I’ll try to find a reference for the leavened bread claim!

      And it sounds like we have the same feelings about those who come to the table and may not be worthy. We just interpret differently who those people are.


      1. It went into the mod queue because I had two links in it (and I figured that would happen, so no worries). Comments with 2 links or more are moderated, per the default setting (which is in the Dashboard -> Settings -> Discussion). The rationale is, spams tend to have a lot of links. But if it’s from somebody I already know and have approved, there ought not to be a problem, unless that person’s been phished. That precaution could probably be outright disabled, but I upped it to 6 in mine and haven’t had a problem.

        And regarding the unworthy coming to the table: what I observe isn’t necessarily what I feel. 😉 If I were a priest (and it’s looking increasingly like that might be my vocation), I think I would be hardcore about knowing my flock and keeping tabs on them and careful about outsiders. Not because I want to be exclusive, but because the Eucharist is that precious. I could change my mind after a few years of seminary, though.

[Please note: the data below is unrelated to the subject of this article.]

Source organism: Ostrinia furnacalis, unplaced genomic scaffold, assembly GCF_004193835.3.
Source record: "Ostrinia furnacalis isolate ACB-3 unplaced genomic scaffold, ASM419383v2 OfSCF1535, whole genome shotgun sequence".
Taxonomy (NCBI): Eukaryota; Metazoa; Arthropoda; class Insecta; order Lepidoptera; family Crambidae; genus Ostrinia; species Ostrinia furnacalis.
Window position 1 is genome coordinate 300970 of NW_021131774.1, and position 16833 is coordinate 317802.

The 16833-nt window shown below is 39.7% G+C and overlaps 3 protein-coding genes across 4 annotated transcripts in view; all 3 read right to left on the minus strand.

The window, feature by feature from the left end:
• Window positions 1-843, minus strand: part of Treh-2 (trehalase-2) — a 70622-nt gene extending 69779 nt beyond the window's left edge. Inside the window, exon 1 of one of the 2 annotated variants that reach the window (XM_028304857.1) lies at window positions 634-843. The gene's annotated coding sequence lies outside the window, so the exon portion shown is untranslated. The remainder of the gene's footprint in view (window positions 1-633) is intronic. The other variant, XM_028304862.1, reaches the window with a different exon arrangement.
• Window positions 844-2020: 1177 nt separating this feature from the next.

2. Nice post. Sadly, though, weekly communion has NOT “returned as the common practice nearly everywhere”. 😦 A great many smaller churches, especially those with older congregations, still offer communion only once or twice a month instead of weekly. There are several factors that play into this, but a common one is that, if communion is offered weekly, it is “no longer special.” I sigh inwardly in sadness whenever I hear this.


    1. That’s a shame. I was under the impression that the practice of weekly communion had become as normal as having service on Sunday morning, but the more I think about it, you’re right–it’s probably less common than I think.


  3. Our ELCA pastor maintains that in the Eucharist, because we are to be Christ to each other, that we are also present in the Body and Blood of Christ. Therefore, taking the Body and Blood of Christ means we are also taking our own bodies. This seems a logical and theological stretch to me. Is it?